But Kennett, to his credit, would not. “I can’t, Miri,” he said, his tears flowing harder now. “I wish I could. Seeing you this way—leaving him behind—it kills me. If I thought we had the slightest chance, I’d go back for him in a heartbeat.”
“So you’re not even going to try?” She kicked at him. It had to hurt, but Kennett didn’t let go.
“Please don’t hate me,” he begged her. “I can’t lose you, too.”
The girl wailed and sobbed, and Kilían fought the urge to wrench her bodily from Kennett’s arms and toss her into the tunnels that led to the Borderlands. What was wrong with her? Did she want to make so much noise, it would bring the entire Thirty running?
After the longest five minutes of Kilían’s life, she wore herself out and leaned against Kennett’s chest, sniffing. He stroked her hair, with a patience Kilían couldn’t have possessed if it was all that stood between him and the abyss.
“It’s the right choice,” Kennett told her. “The only one.”
And still she argued. “It might be the only choice. But that doesn’t mean it’s right.”
Oh, by the Architect. At this rate they would still be standing here when Sondheim and twenty-nine more like him ploughed straight through the door. “Miriam,” Kilían said, realizing he’d never actually said her name aloud before. “I’ll look after the infant.”
“What?” She lifted her head from Kennett’s shoulder and stared at him as if he’d just suggested trading in his hard-earned blades for a position in the Commonwealth’s dairy.
Kilían sighed. What difference did it make at this point? He’d already made the promise to himself; maybe it would give the girl and Kennett some comfort to hear him say it out loud. “You have my word. I’ll do all I can to make sure he comes to no harm.”
Miriam peered at him suspiciously. “Swear it,” she said, her voice a croak. “On your honor as a bellator.”
He almost laughed. Here he stood, a traitor and an accomplice to two sinners’ escape. Where was the honor in that? Still, if this was the promise she needed to disappear into the tunnels with Kennett, he would give it to her. “On my honor as a bellator and the strength of my sverd, I do so swear.”
She considered him for a long moment, her hand in Kennett’s. And then, at last, she said, “All right, I’ll go.”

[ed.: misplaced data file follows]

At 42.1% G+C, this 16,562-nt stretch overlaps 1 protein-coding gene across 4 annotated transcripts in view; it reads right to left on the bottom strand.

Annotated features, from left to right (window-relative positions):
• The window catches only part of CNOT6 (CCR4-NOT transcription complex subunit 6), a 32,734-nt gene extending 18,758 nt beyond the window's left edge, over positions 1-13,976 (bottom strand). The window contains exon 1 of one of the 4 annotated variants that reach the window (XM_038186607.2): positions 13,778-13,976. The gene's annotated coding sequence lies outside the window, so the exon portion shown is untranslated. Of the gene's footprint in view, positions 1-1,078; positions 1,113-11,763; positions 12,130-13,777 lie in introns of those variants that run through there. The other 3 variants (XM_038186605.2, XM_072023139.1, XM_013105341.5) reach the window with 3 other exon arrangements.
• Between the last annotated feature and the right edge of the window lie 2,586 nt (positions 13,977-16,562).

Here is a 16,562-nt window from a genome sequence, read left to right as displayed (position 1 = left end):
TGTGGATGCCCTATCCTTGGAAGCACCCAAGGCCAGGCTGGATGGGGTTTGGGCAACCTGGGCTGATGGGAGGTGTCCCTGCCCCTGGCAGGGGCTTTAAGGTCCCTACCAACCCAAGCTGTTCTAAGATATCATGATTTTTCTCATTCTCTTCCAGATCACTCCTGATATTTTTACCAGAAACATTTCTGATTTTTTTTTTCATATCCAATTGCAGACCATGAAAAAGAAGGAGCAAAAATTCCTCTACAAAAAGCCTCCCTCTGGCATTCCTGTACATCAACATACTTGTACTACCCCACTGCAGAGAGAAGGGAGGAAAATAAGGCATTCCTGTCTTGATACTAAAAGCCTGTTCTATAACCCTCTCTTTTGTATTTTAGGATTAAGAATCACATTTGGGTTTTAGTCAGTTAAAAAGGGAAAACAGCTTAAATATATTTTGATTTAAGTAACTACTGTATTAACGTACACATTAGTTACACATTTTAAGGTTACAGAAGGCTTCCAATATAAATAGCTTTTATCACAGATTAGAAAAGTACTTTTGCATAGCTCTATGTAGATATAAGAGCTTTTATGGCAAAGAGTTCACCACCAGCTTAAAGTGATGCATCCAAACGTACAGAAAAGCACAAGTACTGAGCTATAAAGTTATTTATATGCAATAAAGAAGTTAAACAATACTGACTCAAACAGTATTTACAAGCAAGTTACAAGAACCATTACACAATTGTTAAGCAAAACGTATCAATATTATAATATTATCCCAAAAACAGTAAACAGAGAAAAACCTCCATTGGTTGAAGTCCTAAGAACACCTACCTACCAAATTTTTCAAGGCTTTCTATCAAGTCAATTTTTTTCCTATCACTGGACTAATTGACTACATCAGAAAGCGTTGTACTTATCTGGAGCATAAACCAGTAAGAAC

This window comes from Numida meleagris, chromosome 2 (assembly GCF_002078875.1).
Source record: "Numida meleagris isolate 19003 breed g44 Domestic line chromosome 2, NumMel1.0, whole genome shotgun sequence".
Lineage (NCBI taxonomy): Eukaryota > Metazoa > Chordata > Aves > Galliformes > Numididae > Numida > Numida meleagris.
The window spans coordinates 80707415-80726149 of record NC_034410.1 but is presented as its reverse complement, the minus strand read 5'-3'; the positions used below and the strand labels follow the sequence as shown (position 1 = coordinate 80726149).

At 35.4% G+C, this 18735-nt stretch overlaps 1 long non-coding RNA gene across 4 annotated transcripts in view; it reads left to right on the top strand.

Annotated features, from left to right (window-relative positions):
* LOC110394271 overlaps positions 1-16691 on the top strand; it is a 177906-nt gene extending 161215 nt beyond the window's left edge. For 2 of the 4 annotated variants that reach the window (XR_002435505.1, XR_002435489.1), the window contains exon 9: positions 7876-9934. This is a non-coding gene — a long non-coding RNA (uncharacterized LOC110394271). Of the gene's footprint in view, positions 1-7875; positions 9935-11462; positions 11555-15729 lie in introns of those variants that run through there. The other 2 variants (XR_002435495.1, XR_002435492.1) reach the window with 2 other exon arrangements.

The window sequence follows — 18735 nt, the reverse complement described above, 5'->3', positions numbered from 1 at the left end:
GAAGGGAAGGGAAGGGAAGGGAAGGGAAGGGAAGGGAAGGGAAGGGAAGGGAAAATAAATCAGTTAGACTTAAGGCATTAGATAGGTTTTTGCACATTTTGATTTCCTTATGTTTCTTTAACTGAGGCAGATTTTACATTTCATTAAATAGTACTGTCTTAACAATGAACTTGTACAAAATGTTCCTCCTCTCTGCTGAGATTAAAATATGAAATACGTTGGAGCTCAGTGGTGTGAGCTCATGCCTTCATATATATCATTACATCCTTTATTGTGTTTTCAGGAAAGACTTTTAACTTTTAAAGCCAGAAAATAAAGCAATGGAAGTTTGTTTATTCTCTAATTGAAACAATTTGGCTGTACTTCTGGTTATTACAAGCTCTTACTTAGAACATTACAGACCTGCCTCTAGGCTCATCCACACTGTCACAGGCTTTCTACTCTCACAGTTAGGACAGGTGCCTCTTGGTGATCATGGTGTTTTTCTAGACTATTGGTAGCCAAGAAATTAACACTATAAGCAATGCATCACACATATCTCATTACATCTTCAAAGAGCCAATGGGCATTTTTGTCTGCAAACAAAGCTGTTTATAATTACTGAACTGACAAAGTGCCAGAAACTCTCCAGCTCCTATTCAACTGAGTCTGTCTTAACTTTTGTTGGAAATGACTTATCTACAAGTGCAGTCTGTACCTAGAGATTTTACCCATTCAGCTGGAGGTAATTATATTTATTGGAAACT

Thank the Virtues. Conscious of time ticking away, he turned to Kennett and went over the details of their escape one final time—where they were to go, what they were to say. And this time, when Kennett said, “A wolf does not bite a wolf,” he held Kilían’s gaze and his voice came clear and sure.
It was enough. It would have to be.
“I have to get back,” Kilían said, taking Kennett in one final time. His eyes flicked over every line of the other boy’s face and body, memorizing him. “May the blessings of the Architect be with you both. Stand strong.”
He expected Kennett to turn away, to pull the door open and walk through, Miriam at his side. But instead, he lingered. “Thank you, Kilían,” he said, sincerity resonating in every word. “For our lives. And for your promise to our son.”
Kilían opened his mouth to say something—what it would be, he had no idea—but then Kennett dropped Miriam’s hand and stepped forward, wrapping his arms around Kilían, and every word he’d ever meant to say drained right out of his head. He could feel Kennett’s whole body against his, feel the roughness of Kennett’s cheek against his own. Carefully, afraid if he moved too quickly, the moment might pop like a soap bubble, he returned the favor, holding on to Kennett so tightly, he heard the other boy gasp. Close as they were, he felt the passage of Kennett’s breath, hot against his face.
“Don’t waste it,” he whispered, and felt Kennett nod in response, his fingers spreading against Kilían’s back, holding him close.
He closed his eyes, imagining that this embrace portended something else. That it meant the same thing to Kennett as it did to him. That it wasn’t the end of something, but rather a beginning.
It took every ounce of his training, every bit of willpower that he possessed, to let Kennett go. But he did it, forcing himself to step away, then turning on his heel to leave. He couldn’t watch Kennett slip into the tunnels, leaving him behind forever; that would take more strength than he had.
But he waited on the other side of the door, his eyes closed, listening. He breathed, counting to sixty, pacing his heartbeat as he had been trained to do. And then he blinked, and opened the door.
The room was empty. Kennett and the girl were gone, as if they had never been there at all.
Kilían stood there for the space of one breath. Two. And then he squared his shoulders, feeling the weight of the infant’s life settle onto them, and went to learn what had become of Kennett’s son.